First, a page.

We know from the AO survey that 35.5% of people think buying locally is important for the environment - making it the second biggest benefit in the eyes of consumers - and CPRE’s Graeme Willis thinks it’s important that even more people adopt this mindset for the long term:“Eating more seasonally helps us become in tune and helps with climate change when food isn’t travelling thousands of miles before it reaches us. 

“It also means less packaging, as ultimately the packaging is there to assist with the transportation process. We can just get rid of all that awful plastic we don’t need! 

“Being aware of plastic biodiversity is so important, especially at this time - it’s such a topical and vital subject.”

Increased nutritional value, flavour and taste

When your food hasn’t had to travel thousands of miles, it’s inevitable that it will be fresher. Therefore taste, flavour and nutritional value are also far higher when buying local produce.

Graeme Willis explained: “Buying locally and in season is a great way to eat more veg to improve our diet. Sourcing our food locally means we eat things that would be graded out in supermarkets - perfectly good quality produce that would otherwise go to waste.

“When you’re eating food from a local source you will feel the benefit of it being fresher and tastier. I’m part of a veg bag scheme from my local community farm which is based four miles away from where I live. 

“It’s picked in the morning and I get to eat it in the evening - not only do get to talk to the farmer, it tastes zingy, fresh and fantastic.”

More control over what you consume

Shopping in supermarkets involves buying produce in packets or tins with lots of things pre-packed or readily mixed. One huge advantage of sourcing your produce locally is that you can control what goes into meals for you and your family. 

Graeme Willis also suggested it’s a great way of trying something different. He said: “Shopping for local produce helps encourage people to try different things as supermarket shopping has taken away a lot of this. 

“We can learn cooking skills using raw materials and this can be far cheaper than using produce from a supermarket that does all the work for you.”

Shopping for fresh, local produce can work out to be more cost-effective if you put in time to plan meals and reduce waste. However, AO’s research found that more than 60% of people are actually happy to pay more (21% more, in fact!) to buy from local providers, proving the appetite for local produce is there.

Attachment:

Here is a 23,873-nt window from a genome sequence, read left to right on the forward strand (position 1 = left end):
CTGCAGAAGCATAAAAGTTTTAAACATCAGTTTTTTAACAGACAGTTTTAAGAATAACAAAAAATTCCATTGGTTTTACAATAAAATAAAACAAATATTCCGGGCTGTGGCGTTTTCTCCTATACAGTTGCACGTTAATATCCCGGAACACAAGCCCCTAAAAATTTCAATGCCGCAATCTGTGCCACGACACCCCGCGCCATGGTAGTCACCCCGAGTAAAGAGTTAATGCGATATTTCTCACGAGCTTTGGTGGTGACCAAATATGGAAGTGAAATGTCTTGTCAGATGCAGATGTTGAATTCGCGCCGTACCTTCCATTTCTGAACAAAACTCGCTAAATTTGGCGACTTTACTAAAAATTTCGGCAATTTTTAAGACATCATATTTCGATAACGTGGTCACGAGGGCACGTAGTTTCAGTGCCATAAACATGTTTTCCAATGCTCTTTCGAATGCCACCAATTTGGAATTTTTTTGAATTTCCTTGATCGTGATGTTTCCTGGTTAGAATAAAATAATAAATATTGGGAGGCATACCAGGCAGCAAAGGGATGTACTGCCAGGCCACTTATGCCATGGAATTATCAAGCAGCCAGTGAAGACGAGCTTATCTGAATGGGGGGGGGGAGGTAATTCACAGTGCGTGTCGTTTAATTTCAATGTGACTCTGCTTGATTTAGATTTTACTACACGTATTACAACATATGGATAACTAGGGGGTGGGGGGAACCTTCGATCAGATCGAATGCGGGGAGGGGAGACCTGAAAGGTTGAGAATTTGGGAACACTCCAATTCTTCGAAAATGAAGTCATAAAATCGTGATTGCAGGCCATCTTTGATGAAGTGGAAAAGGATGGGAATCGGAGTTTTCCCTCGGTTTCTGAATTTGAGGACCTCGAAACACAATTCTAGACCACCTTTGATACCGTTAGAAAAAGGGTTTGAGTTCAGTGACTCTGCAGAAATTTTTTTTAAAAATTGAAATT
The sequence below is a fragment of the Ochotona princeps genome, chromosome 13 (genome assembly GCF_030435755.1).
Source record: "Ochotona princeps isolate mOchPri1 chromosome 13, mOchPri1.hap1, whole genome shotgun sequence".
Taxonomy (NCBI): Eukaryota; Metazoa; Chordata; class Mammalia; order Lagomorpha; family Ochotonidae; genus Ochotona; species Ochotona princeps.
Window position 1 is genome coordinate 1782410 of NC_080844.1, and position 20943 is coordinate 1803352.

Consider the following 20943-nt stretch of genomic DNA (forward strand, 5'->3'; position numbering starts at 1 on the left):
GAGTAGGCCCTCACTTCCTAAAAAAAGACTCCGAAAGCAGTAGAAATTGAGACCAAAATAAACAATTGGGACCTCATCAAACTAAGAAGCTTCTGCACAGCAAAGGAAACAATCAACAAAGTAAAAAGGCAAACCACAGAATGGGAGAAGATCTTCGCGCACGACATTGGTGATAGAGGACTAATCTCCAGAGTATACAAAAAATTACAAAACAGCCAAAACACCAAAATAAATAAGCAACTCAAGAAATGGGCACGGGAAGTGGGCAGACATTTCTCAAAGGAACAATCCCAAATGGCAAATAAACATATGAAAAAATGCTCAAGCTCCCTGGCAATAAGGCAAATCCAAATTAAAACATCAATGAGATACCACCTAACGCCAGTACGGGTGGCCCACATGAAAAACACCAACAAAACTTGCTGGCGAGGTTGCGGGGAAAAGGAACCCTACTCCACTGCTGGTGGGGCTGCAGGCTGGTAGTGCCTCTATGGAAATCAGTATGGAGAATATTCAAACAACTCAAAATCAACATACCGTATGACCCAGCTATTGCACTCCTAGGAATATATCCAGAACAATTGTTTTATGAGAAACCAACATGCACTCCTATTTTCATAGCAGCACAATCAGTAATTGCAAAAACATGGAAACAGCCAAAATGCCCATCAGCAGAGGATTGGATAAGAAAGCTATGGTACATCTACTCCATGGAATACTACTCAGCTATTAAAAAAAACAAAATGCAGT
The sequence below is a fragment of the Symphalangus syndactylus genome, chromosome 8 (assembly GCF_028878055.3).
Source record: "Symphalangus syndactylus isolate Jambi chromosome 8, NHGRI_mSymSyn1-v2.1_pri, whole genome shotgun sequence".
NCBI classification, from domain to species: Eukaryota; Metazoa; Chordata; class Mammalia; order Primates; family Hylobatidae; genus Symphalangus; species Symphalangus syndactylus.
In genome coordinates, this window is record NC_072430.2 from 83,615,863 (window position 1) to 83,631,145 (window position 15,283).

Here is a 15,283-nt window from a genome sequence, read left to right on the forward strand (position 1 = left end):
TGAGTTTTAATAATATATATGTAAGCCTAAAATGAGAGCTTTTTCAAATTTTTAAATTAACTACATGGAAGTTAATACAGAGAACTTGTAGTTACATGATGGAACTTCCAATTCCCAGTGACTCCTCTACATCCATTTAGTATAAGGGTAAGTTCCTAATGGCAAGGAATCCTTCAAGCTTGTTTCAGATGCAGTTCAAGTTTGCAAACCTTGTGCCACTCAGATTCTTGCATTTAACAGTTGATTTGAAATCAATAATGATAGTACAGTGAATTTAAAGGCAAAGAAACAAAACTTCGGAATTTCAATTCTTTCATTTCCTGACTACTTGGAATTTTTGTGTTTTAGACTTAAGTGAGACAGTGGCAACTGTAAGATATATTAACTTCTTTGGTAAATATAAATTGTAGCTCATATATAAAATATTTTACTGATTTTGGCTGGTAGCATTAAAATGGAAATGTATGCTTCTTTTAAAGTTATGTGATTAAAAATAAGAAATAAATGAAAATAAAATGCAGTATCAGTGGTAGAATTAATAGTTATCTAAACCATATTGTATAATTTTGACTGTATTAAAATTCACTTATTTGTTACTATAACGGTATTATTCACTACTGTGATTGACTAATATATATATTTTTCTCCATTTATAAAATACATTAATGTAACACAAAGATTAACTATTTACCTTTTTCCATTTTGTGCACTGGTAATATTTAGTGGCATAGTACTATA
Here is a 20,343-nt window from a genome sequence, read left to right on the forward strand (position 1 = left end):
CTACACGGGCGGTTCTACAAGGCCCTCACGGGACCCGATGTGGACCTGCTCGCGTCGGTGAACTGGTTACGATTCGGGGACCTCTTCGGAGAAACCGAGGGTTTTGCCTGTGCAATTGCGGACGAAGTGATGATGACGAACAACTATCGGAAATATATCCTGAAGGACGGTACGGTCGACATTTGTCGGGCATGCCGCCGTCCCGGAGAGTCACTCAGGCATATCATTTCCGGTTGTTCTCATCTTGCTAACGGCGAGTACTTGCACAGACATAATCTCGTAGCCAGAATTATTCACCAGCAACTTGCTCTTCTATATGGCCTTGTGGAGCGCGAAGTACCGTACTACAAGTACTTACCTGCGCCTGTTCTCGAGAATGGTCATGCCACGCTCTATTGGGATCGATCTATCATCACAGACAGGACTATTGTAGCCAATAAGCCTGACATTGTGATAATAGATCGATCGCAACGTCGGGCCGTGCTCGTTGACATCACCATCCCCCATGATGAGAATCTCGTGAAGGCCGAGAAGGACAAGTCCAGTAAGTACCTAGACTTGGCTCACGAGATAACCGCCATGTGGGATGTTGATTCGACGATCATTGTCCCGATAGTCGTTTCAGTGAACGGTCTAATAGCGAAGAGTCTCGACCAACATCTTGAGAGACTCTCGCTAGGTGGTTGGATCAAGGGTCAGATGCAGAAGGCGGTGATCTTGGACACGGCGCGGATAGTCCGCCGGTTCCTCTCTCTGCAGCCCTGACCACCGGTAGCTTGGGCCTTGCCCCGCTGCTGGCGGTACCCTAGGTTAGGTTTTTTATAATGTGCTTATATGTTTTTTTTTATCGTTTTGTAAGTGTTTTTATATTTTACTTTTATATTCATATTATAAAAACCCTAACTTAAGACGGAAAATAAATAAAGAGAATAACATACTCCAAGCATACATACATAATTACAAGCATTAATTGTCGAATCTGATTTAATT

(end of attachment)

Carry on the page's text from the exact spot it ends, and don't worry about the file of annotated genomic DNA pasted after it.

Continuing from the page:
But how easy is it to buy locally?

We now understand why it’s so important to source what we eat locally, and on a seasonal basis, but are there options for you to buy local produce in your area? The chances are there are a range of options for us all to make changes to shop more locally.

However, we first need to be willing to make the switch - 71.2% of people are willing to stick to buying produce when it’s in season with people in the South West and Wales the most likely. About one in five (19.3%) of 16-24 year olds think it would be simple to buy all of their food from local providers - quite a gap compared to 7.3% of over 55s. Both figures show how people don’t believe it would be simple to switch to shopping locally. 

Interestingly, 53.33% of people in the East of England say there are not enough options to buy all their food from local sources. According to those earlier mentioned Defra statistics, the East is the second highest region in the whole country for total farmed area with 15% and the second highest average farm size. 

Does this stem back to the previously mentioned disconnect? Do we need more schemes like Graeme’s veg bag or is it simply that supermarkets are more visible and it’s easier to get everything you need in one place? 

According to the AO survey results, more than 70% of us think it’s very or quite important to buy locally sourced produce, but these thoughts need to be translated into actions. Reducing plastic waste, buying from local providers and even growing produce ourselves can not only benefit the environment, but us as consumers. By taking more time to think about why local produce is good, we can ensure more people do take positive action to change their buying behaviour.